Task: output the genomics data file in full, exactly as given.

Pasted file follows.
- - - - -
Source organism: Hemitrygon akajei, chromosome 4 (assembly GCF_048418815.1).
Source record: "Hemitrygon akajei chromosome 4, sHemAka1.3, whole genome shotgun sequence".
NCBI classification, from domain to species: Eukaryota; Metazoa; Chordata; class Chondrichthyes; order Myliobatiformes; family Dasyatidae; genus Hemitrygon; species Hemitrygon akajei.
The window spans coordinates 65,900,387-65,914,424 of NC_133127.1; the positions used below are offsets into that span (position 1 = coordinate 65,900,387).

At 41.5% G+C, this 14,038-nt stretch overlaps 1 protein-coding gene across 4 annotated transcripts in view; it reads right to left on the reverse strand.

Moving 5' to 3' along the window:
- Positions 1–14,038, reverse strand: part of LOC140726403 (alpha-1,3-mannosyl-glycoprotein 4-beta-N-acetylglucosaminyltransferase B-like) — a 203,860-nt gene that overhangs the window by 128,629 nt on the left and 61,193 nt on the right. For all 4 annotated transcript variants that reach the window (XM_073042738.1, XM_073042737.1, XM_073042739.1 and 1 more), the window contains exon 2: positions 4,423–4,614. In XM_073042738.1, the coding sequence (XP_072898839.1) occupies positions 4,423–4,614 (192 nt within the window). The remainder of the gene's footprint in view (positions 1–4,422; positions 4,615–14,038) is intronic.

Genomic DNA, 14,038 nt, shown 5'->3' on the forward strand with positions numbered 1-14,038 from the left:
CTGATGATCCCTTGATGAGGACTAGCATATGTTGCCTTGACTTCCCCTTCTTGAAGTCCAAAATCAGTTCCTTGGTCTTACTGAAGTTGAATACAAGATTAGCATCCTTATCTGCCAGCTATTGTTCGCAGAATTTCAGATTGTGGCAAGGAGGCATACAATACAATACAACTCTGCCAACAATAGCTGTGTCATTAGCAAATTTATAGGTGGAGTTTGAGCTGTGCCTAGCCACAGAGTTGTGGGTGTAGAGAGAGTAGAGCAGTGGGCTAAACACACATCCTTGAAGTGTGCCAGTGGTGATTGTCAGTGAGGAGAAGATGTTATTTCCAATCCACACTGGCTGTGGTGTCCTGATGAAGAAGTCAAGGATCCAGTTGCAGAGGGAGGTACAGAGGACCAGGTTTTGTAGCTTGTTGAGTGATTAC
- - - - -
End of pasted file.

Source organism: Hemitrygon akajei, chromosome 4 (assembly GCF_048418815.1).
Source record: "Hemitrygon akajei chromosome 4, sHemAka1.3, whole genome shotgun sequence".
NCBI classification, from domain to species: Eukaryota; Metazoa; Chordata; class Chondrichthyes; order Myliobatiformes; family Dasyatidae; genus Hemitrygon; species Hemitrygon akajei.
The window spans coordinates 65,900,387-65,914,424 of NC_133127.1; the positions used below are offsets into that span (position 1 = coordinate 65,900,387).

At 41.5% G+C, this 14,038-nt stretch overlaps 1 protein-coding gene across 4 annotated transcripts in view; it reads right to left on the reverse strand.

Moving 5' to 3' along the window:
- Positions 1–14,038, reverse strand: part of LOC140726403 (alpha-1,3-mannosyl-glycoprotein 4-beta-N-acetylglucosaminyltransferase B-like) — a 203,860-nt gene that overhangs the window by 128,629 nt on the left and 61,193 nt on the right. For all 4 annotated transcript variants that reach the window (XM_073042738.1, XM_073042737.1, XM_073042739.1 and 1 more), the window contains exon 2: positions 4,423–4,614. In XM_073042738.1, the coding sequence (XP_072898839.1) occupies positions 4,423–4,614 (192 nt within the window). The remainder of the gene's footprint in view (positions 1–4,422; positions 4,615–14,038) is intronic.

Genomic DNA, 14,038 nt, shown 5'->3' on the forward strand with positions numbered 1-14,038 from the left:
CTGATGATCCCTTGATGAGGACTAGCATATGTTGCCTTGACTTCCCCTTCTTGAAGTCCAAAATCAGTTCCTTGGTCTTACTGAAGTTGAATACAAGATTAGCATCCTTATCTGCCAGCTATTGTTCGCAGAATTTCAGATTGTGGCAAGGAGGCATACAATACAATACAACTCTGCCAACAATAGCTGTGTCATTAGCAAATTTATAGGTGGAGTTTGAGCTGTGCCTAGCCACAGAGTTGTGGGTGTAGAGAGAGTAGAGCAGTGGGCTAAACACACATCCTTGAAGTGTGCCAGTGGTGATTGTCAGTGAGGAGAAGATGTTATTTCCAATCCACACTGGCTGTGGTGTCCTGATGAAGAAGTCAAGGATCCAGTTGCAGAGGGAGGTACAGAGGACCAGGTTTTGTAGCTTGTTGAGTGATTAC